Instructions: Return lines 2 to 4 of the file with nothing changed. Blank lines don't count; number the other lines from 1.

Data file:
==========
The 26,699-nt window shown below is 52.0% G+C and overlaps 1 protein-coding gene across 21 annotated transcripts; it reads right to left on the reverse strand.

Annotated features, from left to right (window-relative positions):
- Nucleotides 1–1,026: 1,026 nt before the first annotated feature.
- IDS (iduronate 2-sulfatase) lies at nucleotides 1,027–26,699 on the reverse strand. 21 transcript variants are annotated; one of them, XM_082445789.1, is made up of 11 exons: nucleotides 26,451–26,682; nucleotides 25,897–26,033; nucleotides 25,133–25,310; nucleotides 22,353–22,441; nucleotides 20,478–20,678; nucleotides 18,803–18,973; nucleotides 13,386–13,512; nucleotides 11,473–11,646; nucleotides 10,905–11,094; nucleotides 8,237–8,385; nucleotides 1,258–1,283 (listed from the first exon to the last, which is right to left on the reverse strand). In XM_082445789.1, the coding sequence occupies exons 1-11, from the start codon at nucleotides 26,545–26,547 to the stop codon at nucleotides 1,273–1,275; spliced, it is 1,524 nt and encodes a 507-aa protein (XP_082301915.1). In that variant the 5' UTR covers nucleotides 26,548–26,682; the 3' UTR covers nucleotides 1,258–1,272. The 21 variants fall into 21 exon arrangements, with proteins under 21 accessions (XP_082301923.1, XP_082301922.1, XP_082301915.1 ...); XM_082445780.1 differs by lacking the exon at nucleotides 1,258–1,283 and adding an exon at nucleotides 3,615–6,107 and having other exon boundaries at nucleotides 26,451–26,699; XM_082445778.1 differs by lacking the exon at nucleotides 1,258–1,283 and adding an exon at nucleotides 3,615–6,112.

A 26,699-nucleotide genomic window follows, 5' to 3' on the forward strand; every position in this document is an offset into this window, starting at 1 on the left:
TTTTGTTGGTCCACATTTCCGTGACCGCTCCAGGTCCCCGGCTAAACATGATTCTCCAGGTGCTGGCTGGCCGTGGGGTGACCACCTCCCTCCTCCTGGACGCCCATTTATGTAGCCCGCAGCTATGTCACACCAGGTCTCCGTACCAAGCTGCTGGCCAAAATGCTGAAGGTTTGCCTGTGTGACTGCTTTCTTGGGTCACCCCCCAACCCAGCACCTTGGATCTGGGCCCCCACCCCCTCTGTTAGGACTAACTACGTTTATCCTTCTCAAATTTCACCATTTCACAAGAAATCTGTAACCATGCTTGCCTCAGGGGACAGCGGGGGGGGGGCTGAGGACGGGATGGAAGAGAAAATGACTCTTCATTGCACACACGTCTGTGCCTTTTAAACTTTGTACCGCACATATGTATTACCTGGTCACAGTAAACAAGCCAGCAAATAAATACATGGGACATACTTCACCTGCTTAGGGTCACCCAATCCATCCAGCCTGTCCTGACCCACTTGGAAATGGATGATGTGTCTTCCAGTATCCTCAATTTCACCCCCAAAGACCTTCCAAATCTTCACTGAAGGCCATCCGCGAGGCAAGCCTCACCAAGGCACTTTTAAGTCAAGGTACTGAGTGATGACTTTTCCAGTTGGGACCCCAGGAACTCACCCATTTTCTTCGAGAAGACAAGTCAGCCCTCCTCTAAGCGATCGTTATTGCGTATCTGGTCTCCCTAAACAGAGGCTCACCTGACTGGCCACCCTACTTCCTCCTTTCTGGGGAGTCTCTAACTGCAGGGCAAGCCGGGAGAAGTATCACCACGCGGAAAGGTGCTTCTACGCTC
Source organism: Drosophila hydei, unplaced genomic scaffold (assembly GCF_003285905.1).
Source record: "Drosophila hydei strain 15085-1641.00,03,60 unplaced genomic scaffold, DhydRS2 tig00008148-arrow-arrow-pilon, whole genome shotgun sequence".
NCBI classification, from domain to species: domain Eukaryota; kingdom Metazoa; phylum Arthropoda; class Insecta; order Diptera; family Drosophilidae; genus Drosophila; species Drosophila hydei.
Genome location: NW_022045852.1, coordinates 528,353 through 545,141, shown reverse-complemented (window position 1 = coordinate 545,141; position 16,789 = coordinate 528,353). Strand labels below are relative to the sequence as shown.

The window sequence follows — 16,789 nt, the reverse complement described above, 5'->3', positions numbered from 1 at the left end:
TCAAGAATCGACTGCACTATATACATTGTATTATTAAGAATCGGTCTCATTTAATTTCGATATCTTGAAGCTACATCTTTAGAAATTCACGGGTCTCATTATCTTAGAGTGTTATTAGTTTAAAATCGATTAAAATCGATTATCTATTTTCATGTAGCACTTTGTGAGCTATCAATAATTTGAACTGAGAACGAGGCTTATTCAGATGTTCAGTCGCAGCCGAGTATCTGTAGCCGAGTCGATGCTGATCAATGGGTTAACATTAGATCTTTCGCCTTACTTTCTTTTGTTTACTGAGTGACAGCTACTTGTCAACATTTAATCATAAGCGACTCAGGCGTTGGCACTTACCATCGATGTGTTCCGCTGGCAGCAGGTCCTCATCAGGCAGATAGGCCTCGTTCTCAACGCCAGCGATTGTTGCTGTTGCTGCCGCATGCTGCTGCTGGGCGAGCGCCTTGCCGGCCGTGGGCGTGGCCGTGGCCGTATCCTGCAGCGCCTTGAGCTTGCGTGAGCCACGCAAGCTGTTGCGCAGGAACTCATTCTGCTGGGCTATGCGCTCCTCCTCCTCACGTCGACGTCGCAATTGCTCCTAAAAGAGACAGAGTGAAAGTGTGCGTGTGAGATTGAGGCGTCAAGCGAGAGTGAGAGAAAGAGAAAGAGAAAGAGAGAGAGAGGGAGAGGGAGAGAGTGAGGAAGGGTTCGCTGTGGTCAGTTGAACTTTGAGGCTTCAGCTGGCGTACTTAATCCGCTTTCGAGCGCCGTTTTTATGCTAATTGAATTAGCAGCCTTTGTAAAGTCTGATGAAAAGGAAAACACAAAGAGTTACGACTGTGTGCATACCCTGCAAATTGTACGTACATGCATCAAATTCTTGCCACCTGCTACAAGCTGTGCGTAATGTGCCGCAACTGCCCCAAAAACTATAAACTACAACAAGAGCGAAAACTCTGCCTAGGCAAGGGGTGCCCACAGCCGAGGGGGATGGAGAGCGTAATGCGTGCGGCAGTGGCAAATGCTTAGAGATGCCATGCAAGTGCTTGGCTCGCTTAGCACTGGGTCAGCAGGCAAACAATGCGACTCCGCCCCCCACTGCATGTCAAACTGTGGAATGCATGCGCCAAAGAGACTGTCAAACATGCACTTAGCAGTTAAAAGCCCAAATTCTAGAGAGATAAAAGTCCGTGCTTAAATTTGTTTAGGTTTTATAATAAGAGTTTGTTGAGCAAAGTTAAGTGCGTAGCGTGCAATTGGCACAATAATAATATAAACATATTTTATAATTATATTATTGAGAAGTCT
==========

Annotated features, from left to right (window-relative positions):
- Nucleotides 1–1,026: 1,026 nt before the first annotated feature.
- IDS (iduronate 2-sulfatase) lies at nucleotides 1,027–26,699 on the reverse strand. 21 transcript variants are annotated; one of them, XM_082445789.1, is made up of 11 exons: nucleotides 26,451–26,682; nucleotides 25,897–26,033; nucleotides 25,133–25,310; nucleotides 22,353–22,441; nucleotides 20,478–20,678; nucleotides 18,803–18,973; nucleotides 13,386–13,512; nucleotides 11,473–11,646; nucleotides 10,905–11,094; nucleotides 8,237–8,385; nucleotides 1,258–1,283 (listed from the first exon to the last, which is right to left on the reverse strand). In XM_082445789.1, the coding sequence occupies exons 1-11, from the start codon at nucleotides 26,545–26,547 to the stop codon at nucleotides 1,273–1,275; spliced, it is 1,524 nt and encodes a 507-aa protein (XP_082301915.1). In that variant the 5' UTR covers nucleotides 26,548–26,682; the 3' UTR covers nucleotides 1,258–1,272. The 21 variants fall into 21 exon arrangements, with proteins under 21 accessions (XP_082301923.1, XP_082301922.1, XP_082301915.1 ...); XM_082445780.1 differs by lacking the exon at nucleotides 1,258–1,283 and adding an exon at nucleotides 3,615–6,107 and having other exon boundaries at nucleotides 26,451–26,699; XM_082445778.1 differs by lacking the exon at nucleotides 1,258–1,283 and adding an exon at nucleotides 3,615–6,112.